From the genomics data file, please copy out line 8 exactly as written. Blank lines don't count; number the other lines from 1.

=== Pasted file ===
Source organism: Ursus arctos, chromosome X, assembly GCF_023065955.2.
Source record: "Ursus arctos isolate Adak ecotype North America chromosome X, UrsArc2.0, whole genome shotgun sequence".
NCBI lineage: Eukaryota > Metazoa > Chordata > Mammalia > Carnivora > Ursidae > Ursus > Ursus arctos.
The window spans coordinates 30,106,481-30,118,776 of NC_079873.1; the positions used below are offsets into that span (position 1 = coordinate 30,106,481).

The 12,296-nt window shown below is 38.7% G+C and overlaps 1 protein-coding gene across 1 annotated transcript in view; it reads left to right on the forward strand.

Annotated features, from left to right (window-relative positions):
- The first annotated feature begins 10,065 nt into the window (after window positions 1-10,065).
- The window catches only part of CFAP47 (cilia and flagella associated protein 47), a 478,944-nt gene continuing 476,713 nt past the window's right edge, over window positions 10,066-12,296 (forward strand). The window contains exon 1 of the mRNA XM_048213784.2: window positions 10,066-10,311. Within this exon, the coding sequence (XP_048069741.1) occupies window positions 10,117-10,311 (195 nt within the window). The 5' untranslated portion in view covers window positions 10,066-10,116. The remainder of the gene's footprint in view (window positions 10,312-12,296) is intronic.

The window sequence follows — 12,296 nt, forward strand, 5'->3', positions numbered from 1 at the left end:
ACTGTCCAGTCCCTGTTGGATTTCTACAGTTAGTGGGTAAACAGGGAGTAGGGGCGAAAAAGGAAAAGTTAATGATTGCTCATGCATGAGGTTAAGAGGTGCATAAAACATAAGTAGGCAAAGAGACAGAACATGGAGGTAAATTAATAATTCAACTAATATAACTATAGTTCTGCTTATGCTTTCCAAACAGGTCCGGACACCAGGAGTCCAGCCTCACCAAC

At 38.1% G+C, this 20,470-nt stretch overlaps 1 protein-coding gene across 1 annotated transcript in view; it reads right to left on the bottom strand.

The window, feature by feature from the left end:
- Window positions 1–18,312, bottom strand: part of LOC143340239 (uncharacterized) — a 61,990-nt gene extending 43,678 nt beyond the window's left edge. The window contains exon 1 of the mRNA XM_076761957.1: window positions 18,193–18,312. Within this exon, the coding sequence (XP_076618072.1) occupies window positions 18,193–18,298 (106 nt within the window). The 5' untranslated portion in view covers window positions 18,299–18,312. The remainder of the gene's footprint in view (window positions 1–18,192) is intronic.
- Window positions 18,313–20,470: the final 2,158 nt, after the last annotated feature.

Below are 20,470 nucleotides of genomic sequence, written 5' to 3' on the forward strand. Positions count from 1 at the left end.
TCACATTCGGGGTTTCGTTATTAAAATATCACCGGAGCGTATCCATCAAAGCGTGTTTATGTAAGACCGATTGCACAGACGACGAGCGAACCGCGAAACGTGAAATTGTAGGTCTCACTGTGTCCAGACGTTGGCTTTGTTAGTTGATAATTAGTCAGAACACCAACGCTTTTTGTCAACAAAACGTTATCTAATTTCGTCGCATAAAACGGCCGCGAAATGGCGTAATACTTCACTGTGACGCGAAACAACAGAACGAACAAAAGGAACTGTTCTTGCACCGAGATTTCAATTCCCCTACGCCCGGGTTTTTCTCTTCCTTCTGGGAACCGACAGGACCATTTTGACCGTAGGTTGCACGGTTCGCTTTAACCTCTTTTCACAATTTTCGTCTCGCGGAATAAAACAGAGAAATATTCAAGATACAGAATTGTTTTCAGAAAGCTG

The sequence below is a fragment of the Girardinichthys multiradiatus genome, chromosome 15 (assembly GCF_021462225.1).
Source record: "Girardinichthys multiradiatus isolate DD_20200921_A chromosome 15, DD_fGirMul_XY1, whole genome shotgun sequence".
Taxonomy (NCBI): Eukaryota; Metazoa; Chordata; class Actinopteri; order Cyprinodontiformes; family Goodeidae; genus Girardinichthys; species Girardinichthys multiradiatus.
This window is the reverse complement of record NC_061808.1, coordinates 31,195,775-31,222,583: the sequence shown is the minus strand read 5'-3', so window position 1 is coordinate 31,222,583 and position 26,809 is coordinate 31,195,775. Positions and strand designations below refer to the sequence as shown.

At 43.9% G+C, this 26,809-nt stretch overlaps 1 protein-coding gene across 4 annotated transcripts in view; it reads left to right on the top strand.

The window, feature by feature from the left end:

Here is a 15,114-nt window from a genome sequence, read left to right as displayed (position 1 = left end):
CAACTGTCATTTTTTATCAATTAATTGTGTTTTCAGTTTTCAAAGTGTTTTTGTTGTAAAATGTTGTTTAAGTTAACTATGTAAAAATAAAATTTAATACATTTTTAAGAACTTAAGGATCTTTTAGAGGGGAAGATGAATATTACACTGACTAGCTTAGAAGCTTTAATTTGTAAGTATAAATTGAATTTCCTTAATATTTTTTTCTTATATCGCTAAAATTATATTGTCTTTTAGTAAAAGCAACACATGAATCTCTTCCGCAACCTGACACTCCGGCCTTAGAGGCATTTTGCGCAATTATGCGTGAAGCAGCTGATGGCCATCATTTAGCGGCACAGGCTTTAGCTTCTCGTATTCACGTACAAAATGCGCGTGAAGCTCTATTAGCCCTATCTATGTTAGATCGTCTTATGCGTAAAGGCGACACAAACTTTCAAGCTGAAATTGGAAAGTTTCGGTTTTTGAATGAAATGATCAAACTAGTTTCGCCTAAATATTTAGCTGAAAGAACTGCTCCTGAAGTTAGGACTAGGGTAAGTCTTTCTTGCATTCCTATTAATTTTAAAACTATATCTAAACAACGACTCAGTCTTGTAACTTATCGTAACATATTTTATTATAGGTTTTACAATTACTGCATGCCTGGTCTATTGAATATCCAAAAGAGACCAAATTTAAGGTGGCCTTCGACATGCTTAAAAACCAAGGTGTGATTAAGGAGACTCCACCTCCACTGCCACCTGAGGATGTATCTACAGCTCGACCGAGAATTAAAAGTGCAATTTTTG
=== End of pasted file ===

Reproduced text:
- The window catches only part of CFAP47 (cilia and flagella associated protein 47), a 478,944-nt gene continuing 476,713 nt past the window's right edge, over window positions 10,066-12,296 (forward strand). The window contains exon 1 of the mRNA XM_048213784.2: window positions 10,066-10,311. Within this exon, the coding sequence (XP_048069741.1) occupies window positions 10,117-10,311 (195 nt within the window). The 5' untranslated portion in view covers window positions 10,066-10,116. The remainder of the gene's footprint in view (window positions 10,312-12,296) is intronic.